“We are in a snug little cottage keeping house,” Edgar Allan Poe wrote of the five-room bungalow he lived in for three years in the Bronx in what was then a rural township north of New York City. The humble cottage, home to the writer from 1846-1849 and where his 25-year-old wife died of tuberculosis, has been moved across the street from its original location to what is now Poe Park. It’s a surreal site to see the 200-year-old dwelling — the writer’s last residence — situated in the midst of urban sprawl.

Poe is well-remembered with four literary landmarks, and in recent months I’ve been on the writer’s trail. In addition to the cottage in the Bronx, I paid a visit to the Edgar Allan Poe House and Museum in Baltimore, where the items on display include his traveling writing desk, and the Edgar Allan Poe National Historic Site in Philadelphia, which contains the eerie basement and fireplace featured in the short story “The Black Cat”   (candlelight tours of the house are given in October).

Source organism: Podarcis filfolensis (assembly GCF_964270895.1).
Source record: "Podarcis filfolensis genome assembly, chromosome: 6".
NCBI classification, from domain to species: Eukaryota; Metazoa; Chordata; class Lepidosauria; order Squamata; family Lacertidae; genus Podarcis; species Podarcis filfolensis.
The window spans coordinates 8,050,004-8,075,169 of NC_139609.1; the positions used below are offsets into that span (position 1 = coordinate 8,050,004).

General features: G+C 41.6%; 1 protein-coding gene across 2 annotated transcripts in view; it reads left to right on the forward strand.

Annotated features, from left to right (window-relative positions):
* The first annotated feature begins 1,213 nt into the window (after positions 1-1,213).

Next on my Poe itinerary is the Poe Museum in Richmond, which has an exhibit speculating on possible causes of the 40-year-old writer’s unsolved demise. Poe died several days after being found disoriented and roaming the streets of Baltimore, uttering the final words, “Lord, help my poor soul.” In his novel The Poe Shadow, Matthew Pearl — who wrote the Foreword to Novel Destinations — delves into the mysterious circumstances surrounding Poe’s death. –Shannon McKenna Schmidt